Chapter IV surveys the epigraphic production during the period of recovery from defeat in the Peloponnesian War (403-378 BC): Athenian foreign policy is here enlightened by a number of decrees, mainly concerning relations with the neighboring Boeotians (nn. 34, 43) and the former allies in the Aegean (nn. 33, 36, 38, 39, 40, 41, 44, 45), but also extending to partners in the remote West (n. 37, Dionysius of Syracuse) and East (n. 42, Straton, king of Phoenician Sidon). The reconstitution of the Naval League is the main subject of chapter V, spanning over the years from 377 to 338 BC: here too the history of Athenian diplomatic relations is abundantly documented in the inscriptions, generally in the form of public decrees: not only a whole system of alliances is envisioned (n. 46), but also friendly relations to individual communities are reestablished, either publicly (Chalcis [n. 47, 79], Corcyra [nn. 48-49], Mytilene [nn. 51, 75], the tyrant Dionysius I of Syracuse [n. 52, see 37]), or to single representatives, e.g. in the form of proxeny (Coroibos of Sparta [n. 52], Pythodoros of Delos [n. 54], Astykrates of Delphi [n. 55], Menelaos of Pelagonia [n. 56] etc.). Chapter VI is the last chapter arranged according to chronology and deals with Athenian policy against Macedonia (338-317 BC). Under a single entry (n. 88) are gathered six decrees honoring foreign individuals who gave assistance to Athens during the Lamian War.
The first chapter of the thematic section is also markedly historical in content, but deals with internal rather than with external politics. Documents presented in this chapter include an entry devoted to ostraka (n. 91: exceptionally, a sufficient number of illustrations is here provided), and a number of laws (n. 93, a decree concerning the re-engraving of the laws of Draco; n. 94, a law, issued by the nomothetai, dealing with the forgery of Athenian currency; n. 95, the recently discovered grain tax law; n. 100, a law concerning the reconstruction of the Long Walls in 337/6 BC etc.). A large number of civic decrees in also included. The following chapter is devoted to financial matters, a topic richly documented in Attic epigraphy: relevant items here are the account of expenses concerning the building of the statue of Athena (n. 112) and of the Parthenon (n. 115), those of military expeditions (nn. 113, 116), and the administration of sacred funds (nn. 117-119) or sanctuaries (nn. 120).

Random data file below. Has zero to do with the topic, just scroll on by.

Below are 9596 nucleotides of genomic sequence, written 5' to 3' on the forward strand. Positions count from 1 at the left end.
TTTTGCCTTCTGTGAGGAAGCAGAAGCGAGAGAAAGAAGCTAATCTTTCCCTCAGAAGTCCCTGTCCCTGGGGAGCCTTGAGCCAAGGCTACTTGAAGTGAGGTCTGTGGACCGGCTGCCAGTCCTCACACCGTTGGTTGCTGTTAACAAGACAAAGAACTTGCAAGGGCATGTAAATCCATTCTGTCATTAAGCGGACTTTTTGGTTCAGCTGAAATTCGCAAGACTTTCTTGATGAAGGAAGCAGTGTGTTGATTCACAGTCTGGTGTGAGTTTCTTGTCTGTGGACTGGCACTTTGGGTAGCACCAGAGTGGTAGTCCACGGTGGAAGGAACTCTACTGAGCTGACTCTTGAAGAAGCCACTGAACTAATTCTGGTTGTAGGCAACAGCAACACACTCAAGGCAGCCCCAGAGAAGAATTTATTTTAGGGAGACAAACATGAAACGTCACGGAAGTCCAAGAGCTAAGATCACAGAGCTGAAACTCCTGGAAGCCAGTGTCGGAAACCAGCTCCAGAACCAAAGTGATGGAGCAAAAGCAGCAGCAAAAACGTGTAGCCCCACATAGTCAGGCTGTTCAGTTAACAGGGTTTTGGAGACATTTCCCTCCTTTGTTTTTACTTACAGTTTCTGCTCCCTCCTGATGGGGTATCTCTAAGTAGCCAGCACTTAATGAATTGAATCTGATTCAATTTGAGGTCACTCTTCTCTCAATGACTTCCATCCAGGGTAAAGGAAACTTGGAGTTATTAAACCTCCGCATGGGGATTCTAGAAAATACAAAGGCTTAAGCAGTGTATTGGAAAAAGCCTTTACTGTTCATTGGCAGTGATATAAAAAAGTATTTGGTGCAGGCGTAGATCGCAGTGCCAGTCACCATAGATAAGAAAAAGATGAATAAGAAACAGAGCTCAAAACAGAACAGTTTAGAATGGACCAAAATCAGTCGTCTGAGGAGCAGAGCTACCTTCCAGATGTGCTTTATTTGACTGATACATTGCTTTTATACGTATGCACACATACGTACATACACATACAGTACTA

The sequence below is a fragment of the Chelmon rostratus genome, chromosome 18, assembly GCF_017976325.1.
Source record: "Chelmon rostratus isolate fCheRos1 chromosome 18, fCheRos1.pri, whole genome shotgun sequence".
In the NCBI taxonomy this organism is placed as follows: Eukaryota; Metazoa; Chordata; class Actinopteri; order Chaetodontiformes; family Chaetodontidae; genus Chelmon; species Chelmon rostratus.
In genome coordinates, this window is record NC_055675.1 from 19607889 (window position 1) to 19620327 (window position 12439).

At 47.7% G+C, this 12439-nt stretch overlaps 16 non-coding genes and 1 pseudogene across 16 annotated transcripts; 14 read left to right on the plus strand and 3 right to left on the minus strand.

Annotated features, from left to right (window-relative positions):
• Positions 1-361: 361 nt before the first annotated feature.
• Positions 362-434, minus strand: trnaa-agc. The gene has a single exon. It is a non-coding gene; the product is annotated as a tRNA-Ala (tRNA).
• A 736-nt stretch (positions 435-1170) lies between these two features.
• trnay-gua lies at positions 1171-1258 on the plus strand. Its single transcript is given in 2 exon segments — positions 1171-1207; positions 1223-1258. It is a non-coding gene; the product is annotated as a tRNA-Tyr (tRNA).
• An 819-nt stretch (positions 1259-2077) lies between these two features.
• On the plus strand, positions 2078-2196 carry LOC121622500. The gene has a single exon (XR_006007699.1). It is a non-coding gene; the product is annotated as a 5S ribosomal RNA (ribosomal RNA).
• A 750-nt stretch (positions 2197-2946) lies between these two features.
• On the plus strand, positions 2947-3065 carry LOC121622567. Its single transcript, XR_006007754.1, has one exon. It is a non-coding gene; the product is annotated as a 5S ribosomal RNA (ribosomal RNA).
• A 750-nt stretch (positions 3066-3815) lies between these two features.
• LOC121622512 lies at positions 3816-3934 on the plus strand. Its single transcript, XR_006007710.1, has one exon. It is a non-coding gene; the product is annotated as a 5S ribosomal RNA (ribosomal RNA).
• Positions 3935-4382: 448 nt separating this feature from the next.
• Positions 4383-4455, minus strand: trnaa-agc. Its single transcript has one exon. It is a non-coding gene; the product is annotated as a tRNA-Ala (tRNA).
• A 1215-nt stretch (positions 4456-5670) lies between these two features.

Chapter 9 specifically documents aspects of civic life pertaining to religion: the building of a temple (n. 123) or of a bridge leading to a temple (n. 128), the surveillance of a sanctuary (n. 124), the public consultation of oracles (n. 131), the implantation of foreign cults on the soil of Attica (nn. 132, 134), the organization of festivals (nn. 129-133). Chapter 10 explores civic life at the level of smaller unities, that is tribes (n. 147), demes (nn. 138, 140, 141, 142, 143, 145, 146, 147, 148, 149), phratries (n. 139), gene or families (n. 141, possibly 144) as documented in their own decrees. In the last chapter evidence is offered to ascertain the role played in the civic community by different social classes, that is citizens, metics and slaves.
The role of citizens is exemplified through participation and death in war (n. 150; also as cavalrymen, n. 151), competition in Panhellenic games (n. 152), sponsoring of dramatic festivals (n. 153); in spite of their privileges, when found guilty of a trespass (e.g. of a religious character), citizens were in danger of losing all of their property (n. 154). In contrast, metics who served their adoptive community in times of calamity (e.g. n. 156) could indeed get a reward in terms of fiscal equity (isotelia) or, as a real exception, by the grant of citizenship (n. 155, but see n. 161). Metics usually practiced a very modest profession (nn. 155, 159), and it is no surprise that some of them complained to their Athenian sponsor for better employment (n. 157), as much as slaves aimed for emancipation (n. 160).
This book is also provided with an epigraphic register, a glossary, analytical indexes and a bibliography. Misprints occur very rarely.1
1. I was able to note only one on p. 200, ll. 12-13, where the word 'drachmes' is faultily repeated twice.